7. Never Leave Your Luggage

This may seem kind of obvious, but it cannot be stressed enough; wherever you go, there your baggage shalt go with you.

8. Track Your Rides

Navigating cheap public transportation can be downright sketchy in some countries (Romancing the Stone, anyone?) but if you have a smartphone handy, you can track your ride on a GPS or map to make sure you got on the right bus, or the taxi is taking you the most direct way to the airport.

9. Pack Your Own Pills

Many countries don’t have birth control pills or even condoms as easily available as they are in the US. Bring a stash of your own just in case; in this case, it’s better to be prepared than stranded without.

10. Learn From Others

The best thing you can do preemptively is to thoroughly research the places you’ll be visiting. Read stories of other solo female travelers who have visited the same areas or stayed at the same places you’ll be staying. You can use the wisdom of others and learn from their mistakes without having to make any of your own.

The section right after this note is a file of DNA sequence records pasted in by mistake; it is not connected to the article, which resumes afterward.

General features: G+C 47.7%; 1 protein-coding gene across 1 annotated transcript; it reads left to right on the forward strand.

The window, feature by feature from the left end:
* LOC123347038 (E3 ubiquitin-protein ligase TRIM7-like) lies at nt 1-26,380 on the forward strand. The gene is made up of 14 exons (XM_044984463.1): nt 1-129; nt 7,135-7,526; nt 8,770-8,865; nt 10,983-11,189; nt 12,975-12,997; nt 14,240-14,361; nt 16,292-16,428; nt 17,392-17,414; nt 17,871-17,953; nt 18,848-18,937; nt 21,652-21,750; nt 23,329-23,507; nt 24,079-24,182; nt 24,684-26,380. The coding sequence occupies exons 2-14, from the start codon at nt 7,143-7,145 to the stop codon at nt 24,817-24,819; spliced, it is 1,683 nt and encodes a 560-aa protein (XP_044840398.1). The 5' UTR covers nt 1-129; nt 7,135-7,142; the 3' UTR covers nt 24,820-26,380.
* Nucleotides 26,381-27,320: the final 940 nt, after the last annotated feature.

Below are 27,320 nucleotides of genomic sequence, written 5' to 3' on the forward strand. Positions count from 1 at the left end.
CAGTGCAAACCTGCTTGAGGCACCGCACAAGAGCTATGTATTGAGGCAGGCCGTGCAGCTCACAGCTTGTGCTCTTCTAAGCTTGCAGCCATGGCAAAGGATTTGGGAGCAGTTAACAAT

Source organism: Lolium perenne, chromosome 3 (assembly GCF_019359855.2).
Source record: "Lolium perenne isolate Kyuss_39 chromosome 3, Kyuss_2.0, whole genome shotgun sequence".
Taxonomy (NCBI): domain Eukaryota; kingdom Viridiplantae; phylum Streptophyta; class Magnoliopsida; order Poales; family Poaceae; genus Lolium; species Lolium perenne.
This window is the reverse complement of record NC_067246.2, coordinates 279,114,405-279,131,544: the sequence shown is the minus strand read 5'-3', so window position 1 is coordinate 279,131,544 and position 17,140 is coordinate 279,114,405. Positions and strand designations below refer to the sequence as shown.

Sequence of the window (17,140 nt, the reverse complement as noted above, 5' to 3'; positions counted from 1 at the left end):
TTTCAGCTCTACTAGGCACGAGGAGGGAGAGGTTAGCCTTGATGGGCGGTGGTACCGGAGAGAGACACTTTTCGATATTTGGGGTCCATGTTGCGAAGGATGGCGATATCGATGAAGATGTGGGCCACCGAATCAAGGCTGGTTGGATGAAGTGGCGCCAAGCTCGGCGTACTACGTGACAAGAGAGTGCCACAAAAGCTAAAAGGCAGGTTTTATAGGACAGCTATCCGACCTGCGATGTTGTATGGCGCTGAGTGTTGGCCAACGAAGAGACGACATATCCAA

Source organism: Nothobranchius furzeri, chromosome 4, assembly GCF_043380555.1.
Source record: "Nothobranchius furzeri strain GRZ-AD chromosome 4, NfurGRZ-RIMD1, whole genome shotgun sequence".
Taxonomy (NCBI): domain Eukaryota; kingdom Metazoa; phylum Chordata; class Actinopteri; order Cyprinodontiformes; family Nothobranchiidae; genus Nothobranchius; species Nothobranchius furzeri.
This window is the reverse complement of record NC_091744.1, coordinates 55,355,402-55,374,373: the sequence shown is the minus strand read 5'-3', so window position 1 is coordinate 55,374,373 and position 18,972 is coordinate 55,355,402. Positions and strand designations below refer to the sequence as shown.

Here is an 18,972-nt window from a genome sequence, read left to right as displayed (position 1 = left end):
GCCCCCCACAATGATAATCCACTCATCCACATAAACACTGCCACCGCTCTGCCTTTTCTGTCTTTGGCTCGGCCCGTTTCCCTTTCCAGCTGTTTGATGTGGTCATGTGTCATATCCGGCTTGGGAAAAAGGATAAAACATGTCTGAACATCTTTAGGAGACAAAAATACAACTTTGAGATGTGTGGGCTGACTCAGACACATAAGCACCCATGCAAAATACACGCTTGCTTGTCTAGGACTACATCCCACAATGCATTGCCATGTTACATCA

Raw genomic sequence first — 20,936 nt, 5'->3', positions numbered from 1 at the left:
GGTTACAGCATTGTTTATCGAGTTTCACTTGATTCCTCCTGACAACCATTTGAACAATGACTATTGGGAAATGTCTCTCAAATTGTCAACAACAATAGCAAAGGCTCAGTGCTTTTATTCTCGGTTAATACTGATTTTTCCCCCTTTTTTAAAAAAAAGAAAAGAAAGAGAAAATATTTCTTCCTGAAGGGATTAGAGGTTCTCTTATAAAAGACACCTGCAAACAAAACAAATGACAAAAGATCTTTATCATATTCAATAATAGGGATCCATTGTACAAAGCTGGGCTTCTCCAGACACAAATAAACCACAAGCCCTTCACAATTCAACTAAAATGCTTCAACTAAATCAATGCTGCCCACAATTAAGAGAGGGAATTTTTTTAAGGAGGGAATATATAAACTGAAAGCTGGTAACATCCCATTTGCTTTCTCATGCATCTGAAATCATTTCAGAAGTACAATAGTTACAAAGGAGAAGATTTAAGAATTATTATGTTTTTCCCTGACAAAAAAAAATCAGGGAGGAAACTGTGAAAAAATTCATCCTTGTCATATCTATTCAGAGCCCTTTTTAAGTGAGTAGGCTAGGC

11. Fill Up Early and Often

If you are driving alone in unfamiliar territory, don’t let your gas gauge fall below ⅓ of a tank full. You never know when the next gas station will be, and you don’t want to be forced to stop at a place that is clearly unsafe or much more expensive.

12. Wear Layers

The more layers you wear, when you travel solo, the harder it is for you to get felt up in crowded situations, like a packed parade or festival. A skin tight under armor shirt or even a one piece swimsuit is an easy way to protect yourself without dressing like an Eskimo.

13. Rent More than Just a Car

It is much safer for everyone, not just women, to rent a GPS unit with their rental car if you’re going to be navigating the road solo. Driving and looking down at your phone’s GPS is not nearly as safe or reliable as a dashboard system.

14. Don’t Go All Digital

As awesome as digital resources are, and as easy as it is to check into a flight with your smartphone, it is always a good idea to keep a hard copy of emergency numbers, flight reservations and confirmation codes, and even a couple of addresses. That way if you are unexpectedly parted from your smartphone or laptop, you still have the tools you need to get help.

15. Timing is Everything

Choose the right time to withdraw cash from an ATM. During the day on a busy street is a lot safer than at night outside of a bank after hours when no one else is around.

16. Use the word “We”- a LOT!

The more you sound attached, the less vulnerable you appear. Just throw in the word we casually every now and then.

17. Choose a Good Place to Wait